Books, quite frankly, are awesome. They are doorways to other worlds; they are reservoirs of knowledge. They are almost always better than the movie. The Boston Book Festival (BBF) was created by people who understand how essential books are, and who wanted to share the wonder of books and the authors who write them with the city of Boston.
The BBF is a non-profit organization that shares its name with its most popular event. Founded in 2009 by Deborah Porter, the festival is a completely free, one-day event that combines a literary street festival with an astonishing array of panels featuring all sorts of literary dignitaries, as well as workshops for the public. This year was the third year that the BBF came to Copley Square. Events took place in the buildings surrounding the Square, including the Old South Church and the Boston Public Library.
This year, the BBF hosted over thirty different panels, featuring well-known authors as well as local celebrities and focusing on fiction, non-fiction, and poetry. There were also offerings for children and young adults. The panel topics ranged from music legends to environmental concerns to graphic novels and much more. The panels brought artists together with the people who read their works, and allowed those people to ask questions not only about the topic, but also about the craft of writing and the importance of creativity and imagination.
One of the most anticipated panels discussed the function of time in literature and featured Jennifer Egan, who recently won the Pulitzer Prize for her novel A Visit from the Goon Squad. Egan and her fellow panelists, Peter Mountford and Lawrence Douglas, talked about the nature of time in a novel, and the challenges that a writer faces when trying to work outside the linear frame of time. Mountford spoke about the challenges he faced while writing his book A Young Man’s Guide to Late Capitalism. He ultimately reconciled a fictional character with the very real history of Bolivia. He talked about how Bolivia’s history had been dominated by colonial powers and how it seemed to move in cycles. “It’s a beautiful country with a wonderful culture, but it’s also deeply sad, because it also acknowledges the unforward progression of their history.”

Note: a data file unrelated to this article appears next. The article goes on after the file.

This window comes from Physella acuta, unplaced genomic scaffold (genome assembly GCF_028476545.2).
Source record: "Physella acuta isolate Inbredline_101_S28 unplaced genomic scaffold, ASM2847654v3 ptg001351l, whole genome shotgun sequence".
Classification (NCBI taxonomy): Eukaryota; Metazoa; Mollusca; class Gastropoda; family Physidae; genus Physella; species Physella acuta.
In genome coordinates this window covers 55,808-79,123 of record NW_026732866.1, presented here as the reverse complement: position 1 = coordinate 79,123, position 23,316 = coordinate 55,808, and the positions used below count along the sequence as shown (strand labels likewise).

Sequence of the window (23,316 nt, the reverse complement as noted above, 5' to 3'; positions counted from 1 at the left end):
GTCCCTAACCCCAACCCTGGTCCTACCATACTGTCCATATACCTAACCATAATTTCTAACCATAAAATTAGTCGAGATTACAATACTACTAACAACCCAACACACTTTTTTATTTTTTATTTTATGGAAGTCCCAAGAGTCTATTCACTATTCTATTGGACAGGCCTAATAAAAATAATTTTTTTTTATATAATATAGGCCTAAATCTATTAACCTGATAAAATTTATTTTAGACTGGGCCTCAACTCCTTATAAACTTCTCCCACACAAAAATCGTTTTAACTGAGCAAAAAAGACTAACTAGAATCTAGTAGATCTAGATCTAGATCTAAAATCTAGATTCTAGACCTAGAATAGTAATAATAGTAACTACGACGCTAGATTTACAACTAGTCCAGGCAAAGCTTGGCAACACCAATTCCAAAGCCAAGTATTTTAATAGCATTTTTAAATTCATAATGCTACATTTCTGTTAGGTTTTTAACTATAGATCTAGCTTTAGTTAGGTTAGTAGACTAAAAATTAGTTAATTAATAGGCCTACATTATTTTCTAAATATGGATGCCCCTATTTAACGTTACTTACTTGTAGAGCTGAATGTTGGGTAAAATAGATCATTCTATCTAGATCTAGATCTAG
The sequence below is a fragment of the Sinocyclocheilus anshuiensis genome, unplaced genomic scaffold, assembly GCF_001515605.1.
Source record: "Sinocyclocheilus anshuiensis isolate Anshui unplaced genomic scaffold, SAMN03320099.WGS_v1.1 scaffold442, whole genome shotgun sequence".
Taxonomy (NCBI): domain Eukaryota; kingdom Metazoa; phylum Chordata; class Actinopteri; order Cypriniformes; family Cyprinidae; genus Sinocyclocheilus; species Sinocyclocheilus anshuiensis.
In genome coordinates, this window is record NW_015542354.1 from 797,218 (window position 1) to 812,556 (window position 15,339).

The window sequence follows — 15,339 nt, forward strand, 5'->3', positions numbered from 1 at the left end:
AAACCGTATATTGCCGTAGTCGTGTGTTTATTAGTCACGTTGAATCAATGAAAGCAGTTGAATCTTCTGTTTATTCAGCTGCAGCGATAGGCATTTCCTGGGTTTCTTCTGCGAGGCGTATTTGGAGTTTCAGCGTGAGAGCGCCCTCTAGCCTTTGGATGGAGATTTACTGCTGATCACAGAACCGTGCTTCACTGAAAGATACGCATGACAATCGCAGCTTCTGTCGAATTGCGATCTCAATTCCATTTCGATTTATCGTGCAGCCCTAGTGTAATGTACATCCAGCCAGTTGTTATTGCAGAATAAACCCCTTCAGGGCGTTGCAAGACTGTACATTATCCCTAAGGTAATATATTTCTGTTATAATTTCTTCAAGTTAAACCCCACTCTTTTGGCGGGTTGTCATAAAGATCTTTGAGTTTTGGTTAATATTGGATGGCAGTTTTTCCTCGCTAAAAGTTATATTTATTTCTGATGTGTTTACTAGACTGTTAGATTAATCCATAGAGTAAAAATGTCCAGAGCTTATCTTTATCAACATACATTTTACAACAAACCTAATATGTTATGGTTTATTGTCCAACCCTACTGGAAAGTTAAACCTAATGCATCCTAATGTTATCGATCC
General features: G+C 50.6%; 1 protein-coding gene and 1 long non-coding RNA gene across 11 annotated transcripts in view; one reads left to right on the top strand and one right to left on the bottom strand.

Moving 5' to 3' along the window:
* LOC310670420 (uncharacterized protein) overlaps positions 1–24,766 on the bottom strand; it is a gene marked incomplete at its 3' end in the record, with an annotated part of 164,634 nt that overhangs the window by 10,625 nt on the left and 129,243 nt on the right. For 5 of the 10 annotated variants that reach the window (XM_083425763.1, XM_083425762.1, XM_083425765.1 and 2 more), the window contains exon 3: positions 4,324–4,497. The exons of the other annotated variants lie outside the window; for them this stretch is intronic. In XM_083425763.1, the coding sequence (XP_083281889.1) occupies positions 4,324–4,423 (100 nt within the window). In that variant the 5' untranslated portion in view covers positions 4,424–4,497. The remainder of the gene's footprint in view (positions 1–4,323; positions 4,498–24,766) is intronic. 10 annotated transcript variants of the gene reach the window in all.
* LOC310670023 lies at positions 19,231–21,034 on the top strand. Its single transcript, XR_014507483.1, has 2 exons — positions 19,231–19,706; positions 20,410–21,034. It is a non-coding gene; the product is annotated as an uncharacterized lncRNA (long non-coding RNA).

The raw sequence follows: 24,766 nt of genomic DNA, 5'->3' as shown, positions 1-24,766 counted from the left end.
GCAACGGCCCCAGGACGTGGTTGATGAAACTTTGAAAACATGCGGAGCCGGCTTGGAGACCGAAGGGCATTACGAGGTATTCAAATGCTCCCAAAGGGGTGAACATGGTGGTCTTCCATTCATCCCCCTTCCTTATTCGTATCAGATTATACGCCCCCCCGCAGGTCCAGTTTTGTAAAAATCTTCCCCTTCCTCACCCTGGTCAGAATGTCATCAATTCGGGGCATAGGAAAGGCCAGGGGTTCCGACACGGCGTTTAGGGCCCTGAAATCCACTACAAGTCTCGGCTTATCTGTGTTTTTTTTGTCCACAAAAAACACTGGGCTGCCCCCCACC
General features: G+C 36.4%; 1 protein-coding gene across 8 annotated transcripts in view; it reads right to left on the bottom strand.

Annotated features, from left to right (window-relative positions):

Egan talked about the danger of having preconceived notions about how time should work in a novel and the difficulty of escaping linear time in a format that is linear by nature. “After all,” she said, “in a book, one word follows another.” When asked how she found herself at the festival, she said, ”I always love coming to Boston. It’s such a reader town.”
The audience seemed well-satisfied with the panel—Kathryn Dechamps, an Emerson graduate student, said, “I thought it was excellent. I was so excited they really went into depth about the craft.”
The BBF is not just about books – it is also about community. The community of Boston was well represented in the literary street festival that took place that day. Inside white tents lining the square, local book sellers and publishers laughed and chatted with meandering festival attendees carrying old favorites they hoped to get signed by visiting dignitaries or poking through shelves to find a new favorite.
Kelly Link runs Small Beer Press, an independent publishing company centered in Easthampton, Massachusetts, with her husband, Gavin J. Grant. She was happy with the book festival: “Boston is such a writerly town. I think the festival is essential in a town where you don’t have as many book stores as you would think.” Link and Grant also took part in a panel earlier that day. Other exhibitors included Boston Magazine, the Brattle and Raven bookstores, and 826 Boston, a local non-profit dedicated to “supporting students ages 6-18 with their creative and expository writing skills, and to helping teachers inspire their students to write.”
For those tired from walking along the tent-lined square and rushing from panel to panel, a stage was set up in the center of the square featuring Berklee musicians Ada Pasternak, the Yesberger Band, the Caili O’Doherty Trio, and others.
Each year, the BBF creates a space right smack dab in the center of urban Boston where people can talk, think and focus on creation, innovation, and community—things that are easy to forget in the hustle and bustle of city life. It is one of the greatest gifts the city has to offer.